Creatinine Urine Test

Written by Ann Pietrangelo | Published on August 20, 2012
Medically Reviewed by George Krucik, MD

What Is a Creatinine Urine Test?

Creatinine is a normal waste product produced by muscle metabolism. When your kidneys are functioning normally, they filter creatinine and other waste products out of your blood and send them out of the body through urine.

A creatinine urine test measures the amount of creatinine in your urine and can help your doctor evaluate how well your kidneys filter waste. This is useful in diagnosing or ruling out kidney diseases and some other conditions.

Your doctor may use a random urine sample, but most likely will order a urine 24-hour volume test. This noninvasive creatinine urine test does not cause pain, and there are no risks associated with the procedure.

Preparing for the 24-Hour Volume Test

The 24-hour volume test is noninvasive and involves only the collection of urine. Before the test:

  • Tell your doctor if you are pregnant or think you may be pregnant.
  • List your prescription and over-the-counter medications and supplements and ask if any of these will interfere with the results.
  • Based on the reasons for the test, your doctor may advise you to avoid certain foods or beverages during the test.
  • Ask if you must begin the test at a particular time of day.
  • Make sure you understand when and where you should return the container.
  • No fasting or medications are required.
  • Since this test involves collecting and storing urine for a 24-hour period, you may want to consider scheduling the test for a day when you are at home or not on the go.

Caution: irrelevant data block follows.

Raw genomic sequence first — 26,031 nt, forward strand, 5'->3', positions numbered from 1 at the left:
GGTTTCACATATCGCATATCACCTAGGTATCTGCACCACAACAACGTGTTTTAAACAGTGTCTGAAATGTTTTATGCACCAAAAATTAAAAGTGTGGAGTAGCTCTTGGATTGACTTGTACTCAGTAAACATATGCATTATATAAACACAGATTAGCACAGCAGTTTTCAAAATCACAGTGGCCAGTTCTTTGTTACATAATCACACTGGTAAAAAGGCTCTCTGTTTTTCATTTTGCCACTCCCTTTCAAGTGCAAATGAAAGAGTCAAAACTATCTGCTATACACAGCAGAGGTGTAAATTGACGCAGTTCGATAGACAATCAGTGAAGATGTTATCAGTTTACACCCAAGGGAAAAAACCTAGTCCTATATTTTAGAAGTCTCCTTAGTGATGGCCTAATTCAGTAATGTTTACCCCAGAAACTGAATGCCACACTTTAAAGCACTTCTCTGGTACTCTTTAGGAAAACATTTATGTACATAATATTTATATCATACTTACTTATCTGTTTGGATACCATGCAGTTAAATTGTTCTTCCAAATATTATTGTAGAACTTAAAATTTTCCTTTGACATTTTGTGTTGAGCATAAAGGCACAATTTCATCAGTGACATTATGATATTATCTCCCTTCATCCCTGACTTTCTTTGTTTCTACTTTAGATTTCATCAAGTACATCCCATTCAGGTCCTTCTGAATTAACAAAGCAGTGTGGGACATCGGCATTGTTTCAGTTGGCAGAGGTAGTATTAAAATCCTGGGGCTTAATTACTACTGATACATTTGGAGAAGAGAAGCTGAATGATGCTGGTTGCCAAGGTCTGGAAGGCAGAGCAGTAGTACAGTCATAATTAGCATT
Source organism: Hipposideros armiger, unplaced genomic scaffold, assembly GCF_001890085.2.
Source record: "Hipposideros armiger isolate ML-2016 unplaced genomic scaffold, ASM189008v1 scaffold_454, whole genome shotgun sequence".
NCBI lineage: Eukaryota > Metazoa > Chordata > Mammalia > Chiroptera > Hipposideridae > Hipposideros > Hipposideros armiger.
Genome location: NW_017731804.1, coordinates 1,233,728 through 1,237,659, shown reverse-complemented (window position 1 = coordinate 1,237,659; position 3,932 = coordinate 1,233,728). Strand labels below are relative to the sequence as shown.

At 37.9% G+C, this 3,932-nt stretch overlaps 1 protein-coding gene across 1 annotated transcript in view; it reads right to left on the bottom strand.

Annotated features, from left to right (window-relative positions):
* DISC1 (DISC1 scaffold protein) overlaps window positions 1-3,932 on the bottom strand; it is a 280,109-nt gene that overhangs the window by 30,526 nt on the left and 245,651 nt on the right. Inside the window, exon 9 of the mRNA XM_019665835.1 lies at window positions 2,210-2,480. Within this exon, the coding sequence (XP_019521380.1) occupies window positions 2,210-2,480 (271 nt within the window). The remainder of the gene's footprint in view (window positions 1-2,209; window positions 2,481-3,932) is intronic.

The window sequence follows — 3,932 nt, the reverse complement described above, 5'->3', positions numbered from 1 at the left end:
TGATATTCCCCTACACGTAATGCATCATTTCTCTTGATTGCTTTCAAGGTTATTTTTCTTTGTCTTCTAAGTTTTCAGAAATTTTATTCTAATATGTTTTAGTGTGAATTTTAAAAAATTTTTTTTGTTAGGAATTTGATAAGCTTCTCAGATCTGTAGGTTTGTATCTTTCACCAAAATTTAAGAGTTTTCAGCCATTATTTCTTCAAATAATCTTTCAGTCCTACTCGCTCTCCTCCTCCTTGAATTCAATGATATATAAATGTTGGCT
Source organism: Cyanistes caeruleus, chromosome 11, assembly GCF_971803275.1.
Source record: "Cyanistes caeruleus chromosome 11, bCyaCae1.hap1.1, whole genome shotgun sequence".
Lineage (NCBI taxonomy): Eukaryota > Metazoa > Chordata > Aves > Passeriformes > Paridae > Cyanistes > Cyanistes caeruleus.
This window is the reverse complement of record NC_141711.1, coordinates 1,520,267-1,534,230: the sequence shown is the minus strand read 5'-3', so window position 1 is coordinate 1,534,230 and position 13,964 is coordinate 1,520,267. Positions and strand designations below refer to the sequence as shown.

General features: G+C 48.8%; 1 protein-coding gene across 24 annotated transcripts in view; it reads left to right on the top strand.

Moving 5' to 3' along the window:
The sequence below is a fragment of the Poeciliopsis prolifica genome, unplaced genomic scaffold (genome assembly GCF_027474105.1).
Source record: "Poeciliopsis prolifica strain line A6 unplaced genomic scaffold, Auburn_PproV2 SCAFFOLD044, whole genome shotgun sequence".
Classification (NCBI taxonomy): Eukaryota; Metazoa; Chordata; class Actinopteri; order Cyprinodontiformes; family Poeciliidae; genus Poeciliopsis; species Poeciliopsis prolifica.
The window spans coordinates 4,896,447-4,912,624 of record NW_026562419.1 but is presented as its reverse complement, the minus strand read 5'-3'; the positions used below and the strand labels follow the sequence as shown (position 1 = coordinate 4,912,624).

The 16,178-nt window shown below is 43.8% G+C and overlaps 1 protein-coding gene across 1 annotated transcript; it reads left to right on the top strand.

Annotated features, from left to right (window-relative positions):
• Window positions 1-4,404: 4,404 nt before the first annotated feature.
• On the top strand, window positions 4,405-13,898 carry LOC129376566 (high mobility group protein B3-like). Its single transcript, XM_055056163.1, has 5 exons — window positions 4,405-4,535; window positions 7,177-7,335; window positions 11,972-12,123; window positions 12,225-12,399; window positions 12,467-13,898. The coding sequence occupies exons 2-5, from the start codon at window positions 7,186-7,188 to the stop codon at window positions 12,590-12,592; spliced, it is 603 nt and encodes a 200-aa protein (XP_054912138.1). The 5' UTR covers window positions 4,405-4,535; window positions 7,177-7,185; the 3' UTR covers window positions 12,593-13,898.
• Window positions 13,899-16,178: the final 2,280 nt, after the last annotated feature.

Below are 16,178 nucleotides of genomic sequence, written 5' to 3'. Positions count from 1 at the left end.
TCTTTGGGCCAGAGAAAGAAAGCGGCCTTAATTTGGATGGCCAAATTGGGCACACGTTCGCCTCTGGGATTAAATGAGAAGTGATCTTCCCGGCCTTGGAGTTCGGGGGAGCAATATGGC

• You will be given one or more containers for collecting and storing urine.

The 24-Hour Volume Test Procedure

To perform the test, you will use a special urine collection container to collect one day’s worth of urine. Failure to follow instructions could lead to false results, and you may have to repeat the procedure.

The test should begin at a specific time and end at the same time on the following day.

  • Your test must begin in the morning. On the first day, do not collect your first morning urine, but note and record the time.
  • Collect all your urine for the next 24 hours, keeping the storage container refrigerated.
  • Collect your first morning urine on the second day at the same time you began the test yesterday.
  • Keep the container refrigerated until it is time to return it. Make sure the cover on the container is tight and return it promptly to the lab or doctor’s office as instructed.
  • Be sure to notify your healthcare provider if you were unable to follow all instructions. Report missed urine, spilled urine, urine collected after the 24-hour time period ended, or if you were unable to store the collection bottle in a cool place.

Since you are simply collecting urine, there are no health risks or side effects associated with the 24-hour urine test.

Interpreting the Results of a Creatinine Urine Test

There are natural variations in creatinine output due to age and body mass—the more muscular you are, the higher your range will be. Generally, normal urine creatinine values range from 500 to 2,000 mg per day. It is important to note that not all laboratories use the same values, and results are dependent upon the proper collection of the urine sample.

Creatinine values that fall outside the normal range may be an indication of:

  • kidney disease
  • kidney infection
  • kidney failure
  • urinary tract obstruction, such as kidney stones
  • late-stage muscular dystrophy
  • myasthenia gravis (an autoimmune disease)

Abnormal values can also occur during pregnancy, in patients who have diabetes mellitus, and in people who have a diet high in meat.

It is very difficult to evaluate the results on your own, so it is important to discuss your specific results with your doctor.

A blood test called a serum creatinine test or blood creatinine test can be used to measure the amount of creatinine that is in your blood.
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